This special moment in the job search eventually comes and a splendid moment it is. You have been through a round of interviews and those magical words are finally spoken, “We’d like to check your references.”
The days of reference letters have pretty much gone the way of Pac Man. Potential employers want to be able to speak to an ex employer or colleague to hear their voice and to ask them questions.
Who can be your reference? The best choice is of course your last direct report, your manager or supervisor. You may also use a colleague or in some instances a client, as long as the reference is able to validate what you have written on your resume.
Some do’s and don’ts for giving your references:
- Don’t list your references directly on your resume.
- Prepare a separate sheet of paper for your references.
- Do list at least 3 business and 1 character references depending on the level of the position applied for. More senior positions may require up to 5 business references.
- On the left side of the page list the references’ name, job title (now or when you worked for them), name of company they work for, phone number and email address.
- On the right side of that listing insert the reference’s relationship to you such as “Manager for 5 years”.
- Divide the page into Business references and list three of them, then Character references and list one or two.
- Do not offer your references in an interview, wait until you are asked for them.
- Have your reference page typed up and take it with you on all job interviews.
- Immediately after giving out your references call each one and tell them about the interview you just had. Don’t wait to call until you get home as the employer may start calling as soon as you leave their office.
- Ensure you know your references are able to take calls or if they are away maybe email is a better way to connect with them.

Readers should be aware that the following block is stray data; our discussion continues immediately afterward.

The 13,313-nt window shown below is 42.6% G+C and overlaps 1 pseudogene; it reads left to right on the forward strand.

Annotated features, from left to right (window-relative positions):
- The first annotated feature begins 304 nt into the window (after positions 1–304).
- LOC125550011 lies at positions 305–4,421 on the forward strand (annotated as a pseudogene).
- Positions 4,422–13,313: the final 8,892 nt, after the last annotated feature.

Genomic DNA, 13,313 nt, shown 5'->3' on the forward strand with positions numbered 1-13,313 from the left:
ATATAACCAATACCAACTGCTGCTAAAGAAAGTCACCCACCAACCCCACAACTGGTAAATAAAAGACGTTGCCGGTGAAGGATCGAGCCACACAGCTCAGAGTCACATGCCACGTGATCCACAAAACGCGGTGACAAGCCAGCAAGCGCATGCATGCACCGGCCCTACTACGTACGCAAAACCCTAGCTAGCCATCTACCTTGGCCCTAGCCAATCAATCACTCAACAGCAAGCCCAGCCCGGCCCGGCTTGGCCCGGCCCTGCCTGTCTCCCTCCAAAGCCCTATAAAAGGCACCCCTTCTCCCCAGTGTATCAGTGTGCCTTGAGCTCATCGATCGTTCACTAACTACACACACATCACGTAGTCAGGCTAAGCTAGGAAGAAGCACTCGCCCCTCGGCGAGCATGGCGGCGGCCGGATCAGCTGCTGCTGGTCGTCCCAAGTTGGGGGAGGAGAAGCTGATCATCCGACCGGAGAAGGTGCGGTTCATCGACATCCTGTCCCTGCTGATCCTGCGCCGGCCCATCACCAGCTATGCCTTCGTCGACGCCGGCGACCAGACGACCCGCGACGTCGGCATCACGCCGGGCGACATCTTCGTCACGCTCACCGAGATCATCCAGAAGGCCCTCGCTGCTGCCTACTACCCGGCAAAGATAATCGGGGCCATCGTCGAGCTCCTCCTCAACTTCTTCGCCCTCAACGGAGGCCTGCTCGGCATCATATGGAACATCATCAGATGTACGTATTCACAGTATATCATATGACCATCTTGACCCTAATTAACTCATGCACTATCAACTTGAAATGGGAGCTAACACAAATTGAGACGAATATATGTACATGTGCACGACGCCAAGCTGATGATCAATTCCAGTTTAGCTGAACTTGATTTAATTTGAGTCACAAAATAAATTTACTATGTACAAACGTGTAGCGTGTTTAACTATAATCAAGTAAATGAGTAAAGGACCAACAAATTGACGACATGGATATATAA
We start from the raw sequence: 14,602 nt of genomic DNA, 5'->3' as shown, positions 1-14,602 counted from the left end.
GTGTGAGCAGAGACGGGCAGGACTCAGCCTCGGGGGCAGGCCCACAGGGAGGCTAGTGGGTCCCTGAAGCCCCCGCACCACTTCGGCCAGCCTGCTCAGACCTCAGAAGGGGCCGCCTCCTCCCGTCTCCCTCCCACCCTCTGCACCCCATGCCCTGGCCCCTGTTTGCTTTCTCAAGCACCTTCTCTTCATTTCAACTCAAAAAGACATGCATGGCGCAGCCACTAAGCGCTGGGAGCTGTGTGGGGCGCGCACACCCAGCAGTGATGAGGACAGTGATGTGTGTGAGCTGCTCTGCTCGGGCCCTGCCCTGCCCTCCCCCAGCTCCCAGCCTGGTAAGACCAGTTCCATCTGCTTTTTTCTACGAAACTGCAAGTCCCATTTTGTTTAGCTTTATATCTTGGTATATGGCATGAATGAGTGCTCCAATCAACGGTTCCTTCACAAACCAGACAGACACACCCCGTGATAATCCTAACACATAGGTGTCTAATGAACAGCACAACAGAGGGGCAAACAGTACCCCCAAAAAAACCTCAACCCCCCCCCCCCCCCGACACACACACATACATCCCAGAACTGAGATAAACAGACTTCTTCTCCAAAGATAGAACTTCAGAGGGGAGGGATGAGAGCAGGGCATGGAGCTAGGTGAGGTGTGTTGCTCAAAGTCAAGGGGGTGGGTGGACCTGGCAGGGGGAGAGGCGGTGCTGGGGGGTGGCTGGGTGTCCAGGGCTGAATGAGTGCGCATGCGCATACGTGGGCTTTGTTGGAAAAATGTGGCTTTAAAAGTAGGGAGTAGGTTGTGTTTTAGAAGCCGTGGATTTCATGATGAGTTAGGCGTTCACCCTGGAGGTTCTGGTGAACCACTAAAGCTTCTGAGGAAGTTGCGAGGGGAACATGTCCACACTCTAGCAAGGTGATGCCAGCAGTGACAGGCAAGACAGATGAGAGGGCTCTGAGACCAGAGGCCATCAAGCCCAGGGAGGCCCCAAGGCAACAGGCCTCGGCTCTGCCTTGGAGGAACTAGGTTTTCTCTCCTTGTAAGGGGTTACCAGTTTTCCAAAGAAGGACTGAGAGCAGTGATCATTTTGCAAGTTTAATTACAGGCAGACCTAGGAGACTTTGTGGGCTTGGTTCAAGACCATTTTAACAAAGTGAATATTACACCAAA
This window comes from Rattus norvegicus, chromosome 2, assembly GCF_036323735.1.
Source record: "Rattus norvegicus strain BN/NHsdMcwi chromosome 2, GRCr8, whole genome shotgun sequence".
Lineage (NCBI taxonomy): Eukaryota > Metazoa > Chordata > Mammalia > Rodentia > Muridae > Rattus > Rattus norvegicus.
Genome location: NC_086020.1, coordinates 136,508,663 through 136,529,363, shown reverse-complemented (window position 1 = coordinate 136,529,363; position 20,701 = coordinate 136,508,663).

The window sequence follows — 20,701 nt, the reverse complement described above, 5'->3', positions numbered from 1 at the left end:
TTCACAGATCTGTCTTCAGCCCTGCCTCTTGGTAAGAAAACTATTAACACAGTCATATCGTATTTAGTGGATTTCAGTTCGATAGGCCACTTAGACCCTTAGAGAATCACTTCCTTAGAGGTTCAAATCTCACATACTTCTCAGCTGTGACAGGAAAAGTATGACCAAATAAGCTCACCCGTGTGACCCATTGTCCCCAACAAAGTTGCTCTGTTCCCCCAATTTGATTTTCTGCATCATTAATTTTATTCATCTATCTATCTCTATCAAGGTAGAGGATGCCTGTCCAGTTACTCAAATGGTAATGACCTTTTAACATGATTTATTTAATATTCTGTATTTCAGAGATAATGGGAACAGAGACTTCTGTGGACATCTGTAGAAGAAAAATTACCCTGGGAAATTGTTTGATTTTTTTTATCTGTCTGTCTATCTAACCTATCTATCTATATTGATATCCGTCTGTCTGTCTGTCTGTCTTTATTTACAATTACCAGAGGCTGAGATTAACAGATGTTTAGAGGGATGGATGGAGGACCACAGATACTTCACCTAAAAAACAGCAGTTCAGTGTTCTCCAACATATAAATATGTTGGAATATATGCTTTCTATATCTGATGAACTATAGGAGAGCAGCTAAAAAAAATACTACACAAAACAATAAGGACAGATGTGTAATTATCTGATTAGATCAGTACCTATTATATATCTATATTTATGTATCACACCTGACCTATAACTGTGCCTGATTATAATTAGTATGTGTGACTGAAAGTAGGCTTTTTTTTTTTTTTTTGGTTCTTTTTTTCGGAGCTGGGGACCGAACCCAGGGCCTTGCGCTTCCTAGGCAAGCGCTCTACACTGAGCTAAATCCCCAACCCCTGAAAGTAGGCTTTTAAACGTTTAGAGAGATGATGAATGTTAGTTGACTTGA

- Tell your references about the position you interviewed for and the company and most importantly the accomplishments that were discussed that your reference can validate.
- Give your reference tips of what not to mention that is irrelevant or inappropriate and what to focus on. Educate each reference on what the hiring manager found interesting and relevant.
- Discuss with each reference how you want them to answer the ‘weakness’ question.
The reference checker is listening for the tone of voice your references use. They are listening for authenticity in their answers. The checker will ask questions in different ways to elicit responses that validate truisms. Even overseas references are telephoned these days, so feel free to provide references from any country with appropriate dialing instructions.
I can’t stress enough how important it is to coach your references on the interview you are being referenced for and as soon as you exit the interview.
Hopefully your references will have glowing comments and you will be days away from a new beginning.
Author of: Networking How To Build Relationships That Count
and How to Get a Job and Keep It